We had left Minneapolis Intl at 7:30 PM and arrived at Keflavik Airport 6 hours later.   I can never sleep on airplanes, so I was just starting to get sleepy when we arrived.  By then it was 6:30 AM Reykjavik time, so it was to be many more hours before I would get to bed.  And at noon, we had tickets to go on a whale watching cruise.  The hotel let us into our rooms so we could deposit our luggage there, eat our free breakfast, freshen up, and catch a short nap.
            Our whale watching boat was about 100 ft long, 25’ across the beam and 2 decks high, and had a humongous diesel engine.  It was fairly calm, and we did not ride the waves—we blasted through them at 40 mph--so it was smooth as glass.   After 40 minutes of this, after we had nearly lost all sight of land, the pilot cut the engine to a low idle, and we gently bobbed on top of the waves, quietly looking for signs of whales.  Of course, the boat now pitched and rolled with the waves, and I expect a few became seasick. 
            They look for whales by looking for concentrations of sea birds above the water.  The whales involved are baleen whales—filter feeders. Though they eat zooplankton, they can also feed on very small fish, which the sea birds also eat.  So any crowd of birds usually means a crowd of whales. There are 11 kinds of whales in Icelandic waters, but we were looking for minke whales, a 30’ long baleen whale about a yard in diameter, which weighs several tons.  Minke whales are solitary animals, but often gather around a rich food source.  These whales are taken for food, and many restaurants in Reykjavik serve minke whale steak.  After about a half hour of bobbing around like a cork, we still had seen no whale. I was beginning to get discouraged, thinking my bonus whale watching cruise would amount to a “carnival ride.” But then the whale spotter, on a platform above the top deck, shouted, “Whale at two o’clock, at 200 meters---whale at nine o’clock at 75 meters…..etc”  I had hoped to get pictures of them, but soon realized this would not happen.  You have no idea where they are going to surface, and when they do, they are only visible for about two seconds. By the time you get the camera aimed and focused, they’re gone.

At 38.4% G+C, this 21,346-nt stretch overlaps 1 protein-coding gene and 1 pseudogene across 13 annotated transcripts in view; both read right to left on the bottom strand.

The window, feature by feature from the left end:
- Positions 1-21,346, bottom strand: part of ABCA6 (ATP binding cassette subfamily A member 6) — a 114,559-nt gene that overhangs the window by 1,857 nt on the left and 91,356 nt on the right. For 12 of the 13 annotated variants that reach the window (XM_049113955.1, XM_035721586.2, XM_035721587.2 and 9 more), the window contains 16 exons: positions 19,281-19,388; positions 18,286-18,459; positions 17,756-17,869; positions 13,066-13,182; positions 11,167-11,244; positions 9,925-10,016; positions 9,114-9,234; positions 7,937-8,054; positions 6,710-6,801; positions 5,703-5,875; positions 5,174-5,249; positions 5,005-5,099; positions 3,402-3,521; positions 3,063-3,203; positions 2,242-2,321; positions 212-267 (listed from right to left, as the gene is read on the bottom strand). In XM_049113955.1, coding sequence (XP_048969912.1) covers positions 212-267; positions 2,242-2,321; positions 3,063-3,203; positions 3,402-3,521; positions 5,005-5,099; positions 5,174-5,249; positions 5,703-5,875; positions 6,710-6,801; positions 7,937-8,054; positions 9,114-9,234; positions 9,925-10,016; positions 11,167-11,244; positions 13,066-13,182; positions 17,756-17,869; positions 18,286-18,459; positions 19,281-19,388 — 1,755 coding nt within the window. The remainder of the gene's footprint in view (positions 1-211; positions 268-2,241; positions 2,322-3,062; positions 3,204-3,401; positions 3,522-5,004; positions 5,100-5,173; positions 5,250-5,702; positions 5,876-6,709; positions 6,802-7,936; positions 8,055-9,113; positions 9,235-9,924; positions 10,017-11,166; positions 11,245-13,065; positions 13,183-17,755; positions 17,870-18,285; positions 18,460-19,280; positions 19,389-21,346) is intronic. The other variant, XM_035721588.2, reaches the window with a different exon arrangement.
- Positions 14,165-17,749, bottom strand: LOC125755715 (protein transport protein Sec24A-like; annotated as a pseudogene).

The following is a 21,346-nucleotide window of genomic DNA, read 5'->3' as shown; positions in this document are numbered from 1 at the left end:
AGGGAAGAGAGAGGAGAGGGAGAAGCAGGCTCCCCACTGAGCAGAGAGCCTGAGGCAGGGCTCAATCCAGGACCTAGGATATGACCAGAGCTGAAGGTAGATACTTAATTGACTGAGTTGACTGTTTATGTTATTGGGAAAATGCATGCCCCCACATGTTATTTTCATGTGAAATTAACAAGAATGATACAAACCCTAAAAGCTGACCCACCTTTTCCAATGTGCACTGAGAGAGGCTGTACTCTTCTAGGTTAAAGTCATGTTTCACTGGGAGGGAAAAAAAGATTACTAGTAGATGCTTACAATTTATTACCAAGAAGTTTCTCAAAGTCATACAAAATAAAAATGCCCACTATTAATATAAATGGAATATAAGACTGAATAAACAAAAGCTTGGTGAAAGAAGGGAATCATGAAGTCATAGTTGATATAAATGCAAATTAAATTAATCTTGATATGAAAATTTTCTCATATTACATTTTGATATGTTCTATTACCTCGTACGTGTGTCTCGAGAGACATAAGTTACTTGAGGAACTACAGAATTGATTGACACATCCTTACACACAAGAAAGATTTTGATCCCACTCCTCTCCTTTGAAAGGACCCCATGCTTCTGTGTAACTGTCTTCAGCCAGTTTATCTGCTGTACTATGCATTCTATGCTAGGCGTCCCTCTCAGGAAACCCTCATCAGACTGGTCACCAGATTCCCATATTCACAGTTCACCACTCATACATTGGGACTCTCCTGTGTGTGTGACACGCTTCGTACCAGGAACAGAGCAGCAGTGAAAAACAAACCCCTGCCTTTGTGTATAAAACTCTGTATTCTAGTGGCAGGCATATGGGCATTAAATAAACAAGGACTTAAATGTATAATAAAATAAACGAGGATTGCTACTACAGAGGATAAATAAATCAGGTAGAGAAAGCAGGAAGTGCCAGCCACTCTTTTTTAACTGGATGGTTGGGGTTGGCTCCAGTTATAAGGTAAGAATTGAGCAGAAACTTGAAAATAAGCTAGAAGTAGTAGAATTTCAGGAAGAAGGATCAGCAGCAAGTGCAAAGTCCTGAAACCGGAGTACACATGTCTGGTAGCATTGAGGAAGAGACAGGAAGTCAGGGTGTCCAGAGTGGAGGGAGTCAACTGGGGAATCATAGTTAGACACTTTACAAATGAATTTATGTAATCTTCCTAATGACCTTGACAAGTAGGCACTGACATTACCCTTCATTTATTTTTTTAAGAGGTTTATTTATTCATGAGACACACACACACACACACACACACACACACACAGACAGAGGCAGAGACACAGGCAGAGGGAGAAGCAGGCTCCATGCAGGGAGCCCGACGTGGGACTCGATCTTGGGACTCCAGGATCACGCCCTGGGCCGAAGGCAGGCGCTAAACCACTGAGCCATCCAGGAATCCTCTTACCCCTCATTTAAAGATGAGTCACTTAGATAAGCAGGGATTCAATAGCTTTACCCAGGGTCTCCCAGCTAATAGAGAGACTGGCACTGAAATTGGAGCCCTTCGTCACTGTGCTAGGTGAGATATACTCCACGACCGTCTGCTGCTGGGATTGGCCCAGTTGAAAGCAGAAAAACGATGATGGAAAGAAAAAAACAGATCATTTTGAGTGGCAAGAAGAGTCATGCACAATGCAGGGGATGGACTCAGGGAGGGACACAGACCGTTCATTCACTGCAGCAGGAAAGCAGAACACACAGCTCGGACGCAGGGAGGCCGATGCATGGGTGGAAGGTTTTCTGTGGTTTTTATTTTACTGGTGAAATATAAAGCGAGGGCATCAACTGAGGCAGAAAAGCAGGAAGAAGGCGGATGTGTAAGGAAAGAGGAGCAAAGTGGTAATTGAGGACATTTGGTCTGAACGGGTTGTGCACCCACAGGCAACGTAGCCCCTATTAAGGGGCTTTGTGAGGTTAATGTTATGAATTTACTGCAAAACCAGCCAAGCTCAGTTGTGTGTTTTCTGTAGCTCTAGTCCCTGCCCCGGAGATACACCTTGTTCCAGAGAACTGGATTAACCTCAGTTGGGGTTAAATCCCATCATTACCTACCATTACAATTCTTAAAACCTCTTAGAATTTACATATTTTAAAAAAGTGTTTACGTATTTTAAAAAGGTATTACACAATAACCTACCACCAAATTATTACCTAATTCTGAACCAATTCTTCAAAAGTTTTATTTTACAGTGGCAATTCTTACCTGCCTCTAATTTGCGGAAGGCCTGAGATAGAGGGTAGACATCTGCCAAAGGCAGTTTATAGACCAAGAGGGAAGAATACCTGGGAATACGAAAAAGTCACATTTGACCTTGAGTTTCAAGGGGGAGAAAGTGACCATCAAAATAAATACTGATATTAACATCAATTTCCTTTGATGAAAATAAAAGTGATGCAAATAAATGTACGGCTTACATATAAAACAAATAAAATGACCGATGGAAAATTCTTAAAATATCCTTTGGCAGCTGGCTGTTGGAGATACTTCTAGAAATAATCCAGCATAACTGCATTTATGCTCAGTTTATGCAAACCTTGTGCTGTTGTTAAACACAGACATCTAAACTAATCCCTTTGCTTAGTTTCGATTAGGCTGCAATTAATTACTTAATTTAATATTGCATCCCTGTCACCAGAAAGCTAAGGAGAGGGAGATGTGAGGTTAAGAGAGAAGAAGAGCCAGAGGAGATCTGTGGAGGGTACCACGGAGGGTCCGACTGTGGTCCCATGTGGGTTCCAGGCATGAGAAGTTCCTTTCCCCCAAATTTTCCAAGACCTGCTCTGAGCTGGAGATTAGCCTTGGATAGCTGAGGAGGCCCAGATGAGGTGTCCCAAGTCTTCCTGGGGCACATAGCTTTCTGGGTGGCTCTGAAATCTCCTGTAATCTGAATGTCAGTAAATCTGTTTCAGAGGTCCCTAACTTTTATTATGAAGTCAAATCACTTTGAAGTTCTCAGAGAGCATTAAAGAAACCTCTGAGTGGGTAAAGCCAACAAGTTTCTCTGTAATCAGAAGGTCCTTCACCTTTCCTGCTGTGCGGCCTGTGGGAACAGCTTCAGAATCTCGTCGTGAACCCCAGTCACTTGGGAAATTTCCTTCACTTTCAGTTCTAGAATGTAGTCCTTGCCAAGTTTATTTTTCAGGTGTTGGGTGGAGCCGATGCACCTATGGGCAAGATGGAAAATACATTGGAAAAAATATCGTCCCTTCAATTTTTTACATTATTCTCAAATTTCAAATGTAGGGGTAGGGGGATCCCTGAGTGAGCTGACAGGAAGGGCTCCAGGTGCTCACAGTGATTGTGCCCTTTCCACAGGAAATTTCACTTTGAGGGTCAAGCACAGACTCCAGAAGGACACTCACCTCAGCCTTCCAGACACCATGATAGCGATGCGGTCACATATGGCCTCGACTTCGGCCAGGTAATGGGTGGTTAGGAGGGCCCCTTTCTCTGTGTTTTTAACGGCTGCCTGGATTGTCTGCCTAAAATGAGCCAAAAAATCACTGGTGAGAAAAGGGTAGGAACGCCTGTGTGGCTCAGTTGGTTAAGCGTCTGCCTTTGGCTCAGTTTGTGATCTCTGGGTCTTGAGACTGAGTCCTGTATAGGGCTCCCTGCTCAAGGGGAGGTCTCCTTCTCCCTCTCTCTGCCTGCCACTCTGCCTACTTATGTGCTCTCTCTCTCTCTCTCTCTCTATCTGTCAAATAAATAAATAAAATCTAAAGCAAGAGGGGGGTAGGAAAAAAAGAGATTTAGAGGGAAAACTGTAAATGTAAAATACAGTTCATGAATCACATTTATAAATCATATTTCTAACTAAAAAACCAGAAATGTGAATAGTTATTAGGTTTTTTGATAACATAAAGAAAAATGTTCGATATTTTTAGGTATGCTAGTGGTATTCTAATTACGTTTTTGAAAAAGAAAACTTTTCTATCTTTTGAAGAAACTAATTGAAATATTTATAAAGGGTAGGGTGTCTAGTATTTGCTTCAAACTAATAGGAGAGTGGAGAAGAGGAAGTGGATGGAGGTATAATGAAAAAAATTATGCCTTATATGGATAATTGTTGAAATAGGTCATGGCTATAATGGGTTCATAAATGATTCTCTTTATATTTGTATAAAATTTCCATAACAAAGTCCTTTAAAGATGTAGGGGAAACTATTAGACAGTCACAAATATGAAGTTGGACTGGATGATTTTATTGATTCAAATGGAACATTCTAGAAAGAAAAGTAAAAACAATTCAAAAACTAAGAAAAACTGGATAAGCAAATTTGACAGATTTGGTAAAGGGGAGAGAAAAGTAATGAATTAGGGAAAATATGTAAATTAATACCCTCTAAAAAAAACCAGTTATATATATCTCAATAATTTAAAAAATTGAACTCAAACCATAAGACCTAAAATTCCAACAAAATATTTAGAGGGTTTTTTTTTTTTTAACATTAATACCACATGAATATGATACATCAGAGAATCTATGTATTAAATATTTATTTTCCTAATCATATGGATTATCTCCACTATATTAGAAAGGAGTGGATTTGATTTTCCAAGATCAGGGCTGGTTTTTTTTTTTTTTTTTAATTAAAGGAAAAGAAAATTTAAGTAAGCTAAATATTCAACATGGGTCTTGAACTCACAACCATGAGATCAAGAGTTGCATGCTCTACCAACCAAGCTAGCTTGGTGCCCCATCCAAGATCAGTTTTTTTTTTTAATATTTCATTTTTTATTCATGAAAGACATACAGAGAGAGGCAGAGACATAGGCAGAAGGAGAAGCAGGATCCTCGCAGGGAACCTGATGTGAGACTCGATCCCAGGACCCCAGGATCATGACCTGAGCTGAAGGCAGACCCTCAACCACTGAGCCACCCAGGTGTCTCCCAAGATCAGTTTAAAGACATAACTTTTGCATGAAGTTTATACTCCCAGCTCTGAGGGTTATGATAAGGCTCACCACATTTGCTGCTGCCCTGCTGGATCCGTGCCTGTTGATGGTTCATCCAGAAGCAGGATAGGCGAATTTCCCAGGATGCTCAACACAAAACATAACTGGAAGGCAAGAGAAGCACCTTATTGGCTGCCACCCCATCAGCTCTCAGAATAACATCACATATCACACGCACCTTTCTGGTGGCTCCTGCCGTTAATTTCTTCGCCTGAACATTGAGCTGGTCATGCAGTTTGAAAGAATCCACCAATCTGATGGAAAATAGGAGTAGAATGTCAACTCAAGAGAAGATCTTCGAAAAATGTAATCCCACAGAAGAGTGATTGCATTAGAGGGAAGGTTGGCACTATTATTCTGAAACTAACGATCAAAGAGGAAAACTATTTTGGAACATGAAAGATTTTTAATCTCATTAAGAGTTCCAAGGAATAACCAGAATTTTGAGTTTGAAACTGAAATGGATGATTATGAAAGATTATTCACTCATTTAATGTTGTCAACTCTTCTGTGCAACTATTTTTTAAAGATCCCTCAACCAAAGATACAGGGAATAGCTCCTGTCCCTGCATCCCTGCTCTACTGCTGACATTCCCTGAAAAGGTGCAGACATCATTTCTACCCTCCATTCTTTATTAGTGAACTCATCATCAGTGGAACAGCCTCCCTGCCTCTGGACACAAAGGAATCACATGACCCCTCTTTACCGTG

What does a minke whale look like, at least, what does the part you are likely to see look like?   Imagine that you have a huge black rubber inner-tube.  And imagine that you glue some fins, like the dorsal fin of a shark, around the edge so that if you rotate it, it would look like a big saw blade.  Now take all but 3 of the fins off, and make sure they are evenly spaced.  Then take this thing and hold it under water, with it slowly rotating-- and every now and then lift it to where about a third of it is out of the water.  Leave it there till the people watching see a fin rise gently out of the sea, and in a graceful arc, plunge back down.  Then jerk the whole thing back under. That’s what a minke whale surfacing looks like. You see this black, arched back of the whale rise out of the water, and you see a fin rise over the top of the arch and plunge back into the sea.
            As interesting as the whales were the sea birds.  There were gannets, the largest sea bird in the North Atlantic. They look almost like gulls, but have a wing spread up to two meters.
When they hunt, they do not skim along the surface snatching up fish.  They hover about 70 ft above the water, and when they see a fish, they fold in their wings and do a power dive straight into the sea, breaking the surface at 30 or 40 mph.   It’s a pretty majestic show!